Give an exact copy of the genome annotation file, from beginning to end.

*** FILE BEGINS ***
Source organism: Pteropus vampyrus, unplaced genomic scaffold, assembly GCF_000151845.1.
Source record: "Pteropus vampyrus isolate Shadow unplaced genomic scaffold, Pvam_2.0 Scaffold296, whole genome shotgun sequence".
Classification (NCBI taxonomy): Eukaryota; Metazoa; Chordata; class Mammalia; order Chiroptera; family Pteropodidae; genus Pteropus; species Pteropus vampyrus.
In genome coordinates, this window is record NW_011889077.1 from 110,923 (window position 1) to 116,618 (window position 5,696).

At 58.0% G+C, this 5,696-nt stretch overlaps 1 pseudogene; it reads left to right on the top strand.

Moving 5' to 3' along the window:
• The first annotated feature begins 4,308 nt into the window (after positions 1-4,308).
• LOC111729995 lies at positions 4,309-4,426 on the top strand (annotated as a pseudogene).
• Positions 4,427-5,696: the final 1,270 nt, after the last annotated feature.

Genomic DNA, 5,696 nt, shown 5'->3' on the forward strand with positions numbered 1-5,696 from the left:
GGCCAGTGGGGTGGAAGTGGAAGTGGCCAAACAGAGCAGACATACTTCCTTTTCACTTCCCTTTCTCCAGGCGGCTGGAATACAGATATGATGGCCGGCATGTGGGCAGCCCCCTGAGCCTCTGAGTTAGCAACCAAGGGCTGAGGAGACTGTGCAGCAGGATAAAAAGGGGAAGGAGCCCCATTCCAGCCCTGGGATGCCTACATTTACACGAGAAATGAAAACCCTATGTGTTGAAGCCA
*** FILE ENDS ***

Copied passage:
Source organism: Pteropus vampyrus, unplaced genomic scaffold, assembly GCF_000151845.1.
Source record: "Pteropus vampyrus isolate Shadow unplaced genomic scaffold, Pvam_2.0 Scaffold296, whole genome shotgun sequence".
Classification (NCBI taxonomy): Eukaryota; Metazoa; Chordata; class Mammalia; order Chiroptera; family Pteropodidae; genus Pteropus; species Pteropus vampyrus.
In genome coordinates, this window is record NW_011889077.1 from 110,923 (window position 1) to 116,618 (window position 5,696).

At 58.0% G+C, this 5,696-nt stretch overlaps 1 pseudogene; it reads left to right on the top strand.

Moving 5' to 3' along the window:
• The first annotated feature begins 4,308 nt into the window (after positions 1-4,308).
• LOC111729995 lies at positions 4,309-4,426 on the top strand (annotated as a pseudogene).
• Positions 4,427-5,696: the final 1,270 nt, after the last annotated feature.

Genomic DNA, 5,696 nt, shown 5'->3' on the forward strand with positions numbered 1-5,696 from the left:
GGCCAGTGGGGTGGAAGTGGAAGTGGCCAAACAGAGCAGACATACTTCCTTTTCACTTCCCTTTCTCCAGGCGGCTGGAATACAGATATGATGGCCGGCATGTGGGCAGCCCCCTGAGCCTCTGAGTTAGCAACCAAGGGCTGAGGAGACTGTGCAGCAGGATAAAAAGGGGAAGGAGCCCCATTCCAGCCCTGGGATGCCTACATTTACACGAGAAATGAAAACCCTATGTGTTGAAGCCA